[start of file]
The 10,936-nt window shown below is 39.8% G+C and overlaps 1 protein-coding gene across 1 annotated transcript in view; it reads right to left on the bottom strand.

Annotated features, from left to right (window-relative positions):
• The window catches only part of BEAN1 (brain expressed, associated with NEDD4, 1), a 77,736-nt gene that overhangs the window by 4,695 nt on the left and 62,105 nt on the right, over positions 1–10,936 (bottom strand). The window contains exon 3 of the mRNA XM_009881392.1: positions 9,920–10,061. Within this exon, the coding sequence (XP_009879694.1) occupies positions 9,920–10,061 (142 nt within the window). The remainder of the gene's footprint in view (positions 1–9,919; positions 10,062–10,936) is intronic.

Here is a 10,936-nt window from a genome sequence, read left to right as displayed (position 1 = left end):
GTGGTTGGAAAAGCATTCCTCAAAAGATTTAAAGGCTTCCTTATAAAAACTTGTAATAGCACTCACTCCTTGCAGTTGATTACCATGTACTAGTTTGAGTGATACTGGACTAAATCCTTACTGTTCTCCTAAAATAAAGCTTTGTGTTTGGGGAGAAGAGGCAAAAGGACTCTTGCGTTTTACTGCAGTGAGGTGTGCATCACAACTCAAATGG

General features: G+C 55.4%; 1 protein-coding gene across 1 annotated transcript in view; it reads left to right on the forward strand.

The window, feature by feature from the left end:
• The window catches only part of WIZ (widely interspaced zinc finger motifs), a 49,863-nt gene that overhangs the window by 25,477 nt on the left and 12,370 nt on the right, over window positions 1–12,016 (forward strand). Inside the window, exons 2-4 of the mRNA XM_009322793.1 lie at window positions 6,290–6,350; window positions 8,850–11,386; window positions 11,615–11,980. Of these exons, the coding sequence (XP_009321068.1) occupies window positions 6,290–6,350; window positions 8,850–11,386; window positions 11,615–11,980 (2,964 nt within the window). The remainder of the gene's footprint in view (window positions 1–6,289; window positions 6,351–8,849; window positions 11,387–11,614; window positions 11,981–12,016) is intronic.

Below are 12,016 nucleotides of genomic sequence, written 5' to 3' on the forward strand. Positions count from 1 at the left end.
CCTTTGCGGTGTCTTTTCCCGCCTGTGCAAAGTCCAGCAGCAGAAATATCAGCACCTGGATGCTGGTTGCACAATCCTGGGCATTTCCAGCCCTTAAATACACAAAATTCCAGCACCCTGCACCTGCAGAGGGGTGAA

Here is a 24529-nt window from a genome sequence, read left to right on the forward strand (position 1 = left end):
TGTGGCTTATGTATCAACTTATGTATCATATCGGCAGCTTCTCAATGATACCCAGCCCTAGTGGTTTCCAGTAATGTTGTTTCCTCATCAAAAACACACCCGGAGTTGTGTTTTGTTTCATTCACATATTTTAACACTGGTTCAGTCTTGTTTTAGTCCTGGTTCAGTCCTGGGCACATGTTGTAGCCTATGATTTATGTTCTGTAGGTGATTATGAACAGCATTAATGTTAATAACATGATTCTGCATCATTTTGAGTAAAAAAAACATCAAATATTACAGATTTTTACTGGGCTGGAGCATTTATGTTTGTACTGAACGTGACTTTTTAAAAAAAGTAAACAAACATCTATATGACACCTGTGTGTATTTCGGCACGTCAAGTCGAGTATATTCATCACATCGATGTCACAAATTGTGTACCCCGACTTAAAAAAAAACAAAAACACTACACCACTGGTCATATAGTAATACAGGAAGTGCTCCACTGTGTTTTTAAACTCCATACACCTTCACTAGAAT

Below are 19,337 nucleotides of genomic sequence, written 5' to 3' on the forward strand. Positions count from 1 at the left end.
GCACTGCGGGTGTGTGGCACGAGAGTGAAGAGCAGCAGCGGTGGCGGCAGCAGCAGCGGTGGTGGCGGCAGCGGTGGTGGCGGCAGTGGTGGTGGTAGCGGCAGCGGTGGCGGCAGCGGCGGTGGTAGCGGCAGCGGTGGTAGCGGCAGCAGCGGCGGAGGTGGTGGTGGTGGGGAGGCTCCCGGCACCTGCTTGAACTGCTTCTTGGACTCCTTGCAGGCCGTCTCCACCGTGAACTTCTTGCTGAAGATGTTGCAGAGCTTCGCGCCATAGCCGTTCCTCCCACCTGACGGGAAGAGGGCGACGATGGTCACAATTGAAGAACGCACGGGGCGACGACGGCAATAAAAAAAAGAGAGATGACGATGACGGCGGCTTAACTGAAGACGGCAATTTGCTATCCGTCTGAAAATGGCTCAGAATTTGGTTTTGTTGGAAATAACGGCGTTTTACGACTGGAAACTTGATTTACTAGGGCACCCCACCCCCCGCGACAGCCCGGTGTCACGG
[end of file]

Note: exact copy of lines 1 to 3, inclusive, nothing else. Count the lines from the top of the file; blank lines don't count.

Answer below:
The 10,936-nt window shown below is 39.8% G+C and overlaps 1 protein-coding gene across 1 annotated transcript in view; it reads right to left on the bottom strand.

Annotated features, from left to right (window-relative positions):
• The window catches only part of BEAN1 (brain expressed, associated with NEDD4, 1), a 77,736-nt gene that overhangs the window by 4,695 nt on the left and 62,105 nt on the right, over positions 1–10,936 (bottom strand). The window contains exon 3 of the mRNA XM_009881392.1: positions 9,920–10,061. Within this exon, the coding sequence (XP_009879694.1) occupies positions 9,920–10,061 (142 nt within the window). The remainder of the gene's footprint in view (positions 1–9,919; positions 10,062–10,936) is intronic.